Now, don’t get the idea that idolatry is just some innocent, ignorant, and superstitious practice involving statues and graven images. That’s bad enough but there’s more to it than just that. Idolatry is the worship of anything or anyone else besides God. Idolatry means a person is giving their heart and their homage to something or someone besides the only One who is worthy of it and that is God. Yes, an idol may be a statue. It may be a carved image. It may be nature or man’s personification of nature. And there’s plenty of all of that in our world even today. But idolatry is more prevalent that just those things. An idol can be money, or material things, or fame, an athlete, a movie star, a musician, a politician (like the Caesar’s of ancient Rome), the state or a government itself; human learning and philosophy; and on and on. But ultimately, the idol becomes us. You see, idolatry (according to Romans chapter 1) is born out of the desire to be free from God’s sovereign rule over us and so we make a god in His place that is or represents what we want it to represent – which ultimately means that god is the person himself.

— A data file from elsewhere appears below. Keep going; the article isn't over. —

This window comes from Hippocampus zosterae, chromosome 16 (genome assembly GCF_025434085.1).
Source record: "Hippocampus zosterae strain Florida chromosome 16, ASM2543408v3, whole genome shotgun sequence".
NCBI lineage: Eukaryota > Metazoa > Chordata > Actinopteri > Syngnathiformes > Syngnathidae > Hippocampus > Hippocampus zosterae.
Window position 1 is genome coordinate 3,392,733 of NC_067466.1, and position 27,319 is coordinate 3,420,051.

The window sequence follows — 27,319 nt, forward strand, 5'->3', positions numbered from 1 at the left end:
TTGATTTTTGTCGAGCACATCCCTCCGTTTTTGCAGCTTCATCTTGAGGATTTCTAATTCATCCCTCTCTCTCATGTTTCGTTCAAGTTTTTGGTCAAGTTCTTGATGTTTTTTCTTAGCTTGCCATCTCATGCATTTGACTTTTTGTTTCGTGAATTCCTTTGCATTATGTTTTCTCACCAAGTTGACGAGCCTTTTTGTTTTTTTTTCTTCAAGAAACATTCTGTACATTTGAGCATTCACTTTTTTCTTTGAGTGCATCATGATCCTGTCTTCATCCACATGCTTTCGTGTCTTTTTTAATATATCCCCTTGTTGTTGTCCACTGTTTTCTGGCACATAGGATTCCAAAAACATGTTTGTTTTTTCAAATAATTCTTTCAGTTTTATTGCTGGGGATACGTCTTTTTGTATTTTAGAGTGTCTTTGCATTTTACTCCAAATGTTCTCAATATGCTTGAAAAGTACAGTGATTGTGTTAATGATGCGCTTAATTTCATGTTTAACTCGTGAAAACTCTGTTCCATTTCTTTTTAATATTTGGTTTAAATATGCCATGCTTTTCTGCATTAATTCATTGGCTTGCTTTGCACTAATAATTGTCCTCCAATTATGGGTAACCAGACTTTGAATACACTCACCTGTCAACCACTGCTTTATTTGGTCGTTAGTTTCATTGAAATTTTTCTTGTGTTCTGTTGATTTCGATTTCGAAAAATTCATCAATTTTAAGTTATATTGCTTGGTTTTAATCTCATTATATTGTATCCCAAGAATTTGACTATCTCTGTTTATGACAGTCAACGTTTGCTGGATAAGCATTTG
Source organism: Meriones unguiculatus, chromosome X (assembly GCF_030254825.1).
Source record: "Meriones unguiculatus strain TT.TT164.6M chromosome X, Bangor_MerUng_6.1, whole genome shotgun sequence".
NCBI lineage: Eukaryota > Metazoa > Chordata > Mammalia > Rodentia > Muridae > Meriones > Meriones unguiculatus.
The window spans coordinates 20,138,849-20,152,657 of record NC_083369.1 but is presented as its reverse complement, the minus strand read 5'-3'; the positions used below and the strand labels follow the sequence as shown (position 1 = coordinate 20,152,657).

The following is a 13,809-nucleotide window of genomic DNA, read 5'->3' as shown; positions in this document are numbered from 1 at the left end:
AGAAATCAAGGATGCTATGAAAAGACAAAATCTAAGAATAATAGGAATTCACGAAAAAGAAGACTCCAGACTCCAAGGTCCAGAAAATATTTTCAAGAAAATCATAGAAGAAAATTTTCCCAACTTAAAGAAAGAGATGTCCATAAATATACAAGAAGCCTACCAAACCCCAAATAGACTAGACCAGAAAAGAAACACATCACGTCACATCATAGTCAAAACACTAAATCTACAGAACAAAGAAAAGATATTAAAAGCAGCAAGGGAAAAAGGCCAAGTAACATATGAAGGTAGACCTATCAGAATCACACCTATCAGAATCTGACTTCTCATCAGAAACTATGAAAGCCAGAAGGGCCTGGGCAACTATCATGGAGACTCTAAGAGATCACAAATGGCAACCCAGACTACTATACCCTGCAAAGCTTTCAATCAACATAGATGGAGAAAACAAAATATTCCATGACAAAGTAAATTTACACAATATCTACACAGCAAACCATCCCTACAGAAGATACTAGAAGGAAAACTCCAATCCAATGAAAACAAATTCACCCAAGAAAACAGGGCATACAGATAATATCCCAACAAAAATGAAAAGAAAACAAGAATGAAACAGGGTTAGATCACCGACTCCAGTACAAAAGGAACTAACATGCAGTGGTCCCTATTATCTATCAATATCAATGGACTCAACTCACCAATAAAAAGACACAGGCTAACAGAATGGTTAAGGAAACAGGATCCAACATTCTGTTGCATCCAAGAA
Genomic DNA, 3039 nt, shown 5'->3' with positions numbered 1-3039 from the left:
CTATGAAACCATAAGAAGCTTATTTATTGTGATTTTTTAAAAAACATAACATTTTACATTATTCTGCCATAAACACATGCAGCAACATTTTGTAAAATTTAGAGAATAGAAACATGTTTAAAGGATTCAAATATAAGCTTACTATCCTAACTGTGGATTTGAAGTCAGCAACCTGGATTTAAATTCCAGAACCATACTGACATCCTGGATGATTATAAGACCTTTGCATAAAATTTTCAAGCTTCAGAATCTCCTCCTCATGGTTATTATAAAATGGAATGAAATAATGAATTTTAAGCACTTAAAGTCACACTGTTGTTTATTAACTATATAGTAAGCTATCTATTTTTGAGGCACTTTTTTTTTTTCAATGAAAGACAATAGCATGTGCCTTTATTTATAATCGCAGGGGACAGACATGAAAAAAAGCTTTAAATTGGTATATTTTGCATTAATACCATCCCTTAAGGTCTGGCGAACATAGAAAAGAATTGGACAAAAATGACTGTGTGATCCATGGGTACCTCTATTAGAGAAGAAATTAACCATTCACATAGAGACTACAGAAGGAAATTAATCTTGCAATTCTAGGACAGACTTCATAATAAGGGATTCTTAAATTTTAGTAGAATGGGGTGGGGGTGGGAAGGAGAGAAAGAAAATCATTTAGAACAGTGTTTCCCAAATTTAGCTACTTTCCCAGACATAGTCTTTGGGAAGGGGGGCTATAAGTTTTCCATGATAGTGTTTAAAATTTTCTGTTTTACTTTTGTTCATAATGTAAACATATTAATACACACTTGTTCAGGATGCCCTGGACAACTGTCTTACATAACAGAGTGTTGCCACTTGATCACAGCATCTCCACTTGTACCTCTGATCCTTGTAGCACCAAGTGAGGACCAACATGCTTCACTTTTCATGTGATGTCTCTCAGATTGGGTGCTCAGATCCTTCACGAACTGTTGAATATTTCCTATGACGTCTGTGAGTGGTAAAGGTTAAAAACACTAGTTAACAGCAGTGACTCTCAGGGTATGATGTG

So, God abhors idolatry and time and again throughout their history as a people, the nation of Israel turned to the gods of the Canaanites, and the Moabites, and all of the other “ines and ites” instead of worshipping and obeying God alone. That greatly angered God and it angers God when people do it today. God’s wrath burned hot against the people when they got involved in idolatry and His punishments were severe. But God had a plan for Hosea’s family, just like He had plans for His people, the Israelites. And interestingly, God knew the temptation and the propensity of His people would be to betray Him and practice idolatry. Well, God knew what Hosea’s wife was capable of and He knew that this marriage would get off to a rocky beginning. And it did.